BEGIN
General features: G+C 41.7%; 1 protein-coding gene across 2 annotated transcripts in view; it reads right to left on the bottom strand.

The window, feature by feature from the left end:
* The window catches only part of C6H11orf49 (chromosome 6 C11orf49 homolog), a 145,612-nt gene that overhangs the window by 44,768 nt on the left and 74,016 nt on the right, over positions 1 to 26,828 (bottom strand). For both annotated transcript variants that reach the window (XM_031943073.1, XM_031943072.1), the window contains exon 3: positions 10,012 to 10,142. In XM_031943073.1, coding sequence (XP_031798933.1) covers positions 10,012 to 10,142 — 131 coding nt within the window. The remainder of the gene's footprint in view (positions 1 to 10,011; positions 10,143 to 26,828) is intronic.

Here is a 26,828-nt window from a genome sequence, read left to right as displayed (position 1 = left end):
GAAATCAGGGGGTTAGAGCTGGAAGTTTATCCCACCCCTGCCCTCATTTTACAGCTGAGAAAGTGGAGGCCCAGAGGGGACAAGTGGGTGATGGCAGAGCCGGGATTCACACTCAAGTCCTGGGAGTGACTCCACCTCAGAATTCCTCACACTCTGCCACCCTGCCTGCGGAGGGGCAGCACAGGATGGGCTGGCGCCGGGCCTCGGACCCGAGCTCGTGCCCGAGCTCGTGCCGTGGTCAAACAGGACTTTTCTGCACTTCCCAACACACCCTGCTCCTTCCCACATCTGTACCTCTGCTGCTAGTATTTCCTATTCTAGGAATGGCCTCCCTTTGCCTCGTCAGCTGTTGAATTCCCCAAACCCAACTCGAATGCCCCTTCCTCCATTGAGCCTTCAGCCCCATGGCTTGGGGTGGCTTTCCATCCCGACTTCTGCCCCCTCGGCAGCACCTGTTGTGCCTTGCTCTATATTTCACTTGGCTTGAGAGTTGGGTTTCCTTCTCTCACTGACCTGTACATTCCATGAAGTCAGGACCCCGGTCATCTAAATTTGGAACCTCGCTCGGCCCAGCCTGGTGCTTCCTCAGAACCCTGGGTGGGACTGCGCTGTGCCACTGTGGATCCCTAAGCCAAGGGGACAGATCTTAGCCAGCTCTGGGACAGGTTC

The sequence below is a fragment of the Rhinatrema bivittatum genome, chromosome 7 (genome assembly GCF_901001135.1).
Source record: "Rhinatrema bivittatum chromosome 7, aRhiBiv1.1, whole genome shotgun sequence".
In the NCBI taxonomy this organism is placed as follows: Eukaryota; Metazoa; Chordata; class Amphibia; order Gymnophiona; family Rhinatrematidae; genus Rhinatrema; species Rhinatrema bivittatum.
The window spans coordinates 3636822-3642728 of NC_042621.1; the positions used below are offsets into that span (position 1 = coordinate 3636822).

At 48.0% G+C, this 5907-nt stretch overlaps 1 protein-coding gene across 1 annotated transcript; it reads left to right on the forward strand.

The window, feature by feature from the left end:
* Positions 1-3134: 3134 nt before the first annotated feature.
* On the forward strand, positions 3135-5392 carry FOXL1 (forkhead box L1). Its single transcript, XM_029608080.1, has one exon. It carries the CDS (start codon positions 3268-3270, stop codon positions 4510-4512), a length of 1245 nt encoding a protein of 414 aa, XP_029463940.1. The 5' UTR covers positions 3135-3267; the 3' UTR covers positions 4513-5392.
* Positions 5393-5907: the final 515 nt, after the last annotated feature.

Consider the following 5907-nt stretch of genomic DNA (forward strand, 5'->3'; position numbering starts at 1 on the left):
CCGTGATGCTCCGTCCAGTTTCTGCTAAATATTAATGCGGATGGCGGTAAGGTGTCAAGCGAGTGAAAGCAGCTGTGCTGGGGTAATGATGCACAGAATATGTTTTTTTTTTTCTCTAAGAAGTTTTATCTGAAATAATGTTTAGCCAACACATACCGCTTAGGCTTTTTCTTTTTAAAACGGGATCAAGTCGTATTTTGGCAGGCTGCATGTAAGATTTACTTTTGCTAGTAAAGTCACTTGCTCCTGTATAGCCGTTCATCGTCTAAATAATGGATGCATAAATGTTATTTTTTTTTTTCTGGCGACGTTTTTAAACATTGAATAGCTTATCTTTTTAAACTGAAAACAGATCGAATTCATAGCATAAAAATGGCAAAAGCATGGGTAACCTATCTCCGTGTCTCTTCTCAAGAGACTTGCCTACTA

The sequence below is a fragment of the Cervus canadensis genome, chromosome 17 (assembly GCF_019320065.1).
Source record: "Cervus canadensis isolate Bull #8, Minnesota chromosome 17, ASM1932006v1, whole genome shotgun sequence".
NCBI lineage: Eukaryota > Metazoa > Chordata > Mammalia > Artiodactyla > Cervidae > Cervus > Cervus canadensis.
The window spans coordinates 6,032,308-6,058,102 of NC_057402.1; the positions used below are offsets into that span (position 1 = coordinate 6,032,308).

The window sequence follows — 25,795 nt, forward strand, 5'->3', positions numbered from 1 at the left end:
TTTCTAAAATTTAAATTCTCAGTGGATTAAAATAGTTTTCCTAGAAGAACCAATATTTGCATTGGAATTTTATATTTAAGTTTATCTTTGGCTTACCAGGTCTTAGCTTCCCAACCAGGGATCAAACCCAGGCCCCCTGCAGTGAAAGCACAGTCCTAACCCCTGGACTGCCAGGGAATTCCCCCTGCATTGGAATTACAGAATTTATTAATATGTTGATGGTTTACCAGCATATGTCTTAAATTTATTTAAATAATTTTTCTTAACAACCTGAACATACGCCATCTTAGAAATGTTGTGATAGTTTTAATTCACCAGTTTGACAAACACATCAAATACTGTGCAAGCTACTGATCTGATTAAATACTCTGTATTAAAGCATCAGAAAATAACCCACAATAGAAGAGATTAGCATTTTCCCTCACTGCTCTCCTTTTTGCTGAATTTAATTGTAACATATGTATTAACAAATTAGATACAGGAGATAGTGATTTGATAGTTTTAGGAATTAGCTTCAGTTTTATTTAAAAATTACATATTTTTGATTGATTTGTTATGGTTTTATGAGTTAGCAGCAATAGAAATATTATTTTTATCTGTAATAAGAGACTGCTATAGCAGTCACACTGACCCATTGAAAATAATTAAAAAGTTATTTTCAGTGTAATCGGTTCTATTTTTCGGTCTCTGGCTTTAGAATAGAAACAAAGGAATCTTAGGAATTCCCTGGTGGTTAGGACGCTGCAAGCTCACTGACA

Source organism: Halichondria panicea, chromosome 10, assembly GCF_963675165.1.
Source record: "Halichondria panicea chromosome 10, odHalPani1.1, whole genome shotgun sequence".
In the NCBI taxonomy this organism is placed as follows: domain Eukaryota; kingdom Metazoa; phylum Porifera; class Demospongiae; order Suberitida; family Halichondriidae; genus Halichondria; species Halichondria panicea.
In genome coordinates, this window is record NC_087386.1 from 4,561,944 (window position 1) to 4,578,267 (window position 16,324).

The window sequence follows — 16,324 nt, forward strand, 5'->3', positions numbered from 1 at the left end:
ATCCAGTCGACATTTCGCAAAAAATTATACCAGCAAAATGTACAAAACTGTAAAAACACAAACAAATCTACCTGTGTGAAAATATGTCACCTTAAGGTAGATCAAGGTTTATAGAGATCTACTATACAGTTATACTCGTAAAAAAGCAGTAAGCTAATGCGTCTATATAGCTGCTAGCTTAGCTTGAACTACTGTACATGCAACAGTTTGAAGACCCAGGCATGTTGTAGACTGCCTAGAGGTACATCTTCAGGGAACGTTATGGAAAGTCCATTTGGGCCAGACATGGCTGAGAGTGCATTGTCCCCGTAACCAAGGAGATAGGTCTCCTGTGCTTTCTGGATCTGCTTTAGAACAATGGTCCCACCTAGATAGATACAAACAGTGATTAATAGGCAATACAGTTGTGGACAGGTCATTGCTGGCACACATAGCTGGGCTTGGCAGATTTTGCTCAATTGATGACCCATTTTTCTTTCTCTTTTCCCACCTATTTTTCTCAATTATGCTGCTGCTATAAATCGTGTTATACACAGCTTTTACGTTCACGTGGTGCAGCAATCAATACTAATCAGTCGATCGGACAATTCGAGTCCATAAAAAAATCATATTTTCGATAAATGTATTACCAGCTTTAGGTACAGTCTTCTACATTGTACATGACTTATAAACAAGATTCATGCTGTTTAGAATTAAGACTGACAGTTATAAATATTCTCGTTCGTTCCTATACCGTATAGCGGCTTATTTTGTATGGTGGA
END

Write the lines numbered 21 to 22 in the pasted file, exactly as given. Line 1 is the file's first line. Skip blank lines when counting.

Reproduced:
The window sequence follows — 25,795 nt, forward strand, 5'->3', positions numbered from 1 at the left end:
TTTCTAAAATTTAAATTCTCAGTGGATTAAAATAGTTTTCCTAGAAGAACCAATATTTGCATTGGAATTTTATATTTAAGTTTATCTTTGGCTTACCAGGTCTTAGCTTCCCAACCAGGGATCAAACCCAGGCCCCCTGCAGTGAAAGCACAGTCCTAACCCCTGGACTGCCAGGGAATTCCCCCTGCATTGGAATTACAGAATTTATTAATATGTTGATGGTTTACCAGCATATGTCTTAAATTTATTTAAATAATTTTTCTTAACAACCTGAACATACGCCATCTTAGAAATGTTGTGATAGTTTTAATTCACCAGTTTGACAAACACATCAAATACTGTGCAAGCTACTGATCTGATTAAATACTCTGTATTAAAGCATCAGAAAATAACCCACAATAGAAGAGATTAGCATTTTCCCTCACTGCTCTCCTTTTTGCTGAATTTAATTGTAACATATGTATTAACAAATTAGATACAGGAGATAGTGATTTGATAGTTTTAGGAATTAGCTTCAGTTTTATTTAAAAATTACATATTTTTGATTGATTTGTTATGGTTTTATGAGTTAGCAGCAATAGAAATATTATTTTTATCTGTAATAAGAGACTGCTATAGCAGTCACACTGACCCATTGAAAATAATTAAAAAGTTATTTTCAGTGTAATCGGTTCTATTTTTCGGTCTCTGGCTTTAGAATAGAAACAAAGGAATCTTAGGAATTCCCTGGTGGTTAGGACGCTGCAAGCTCACTGACA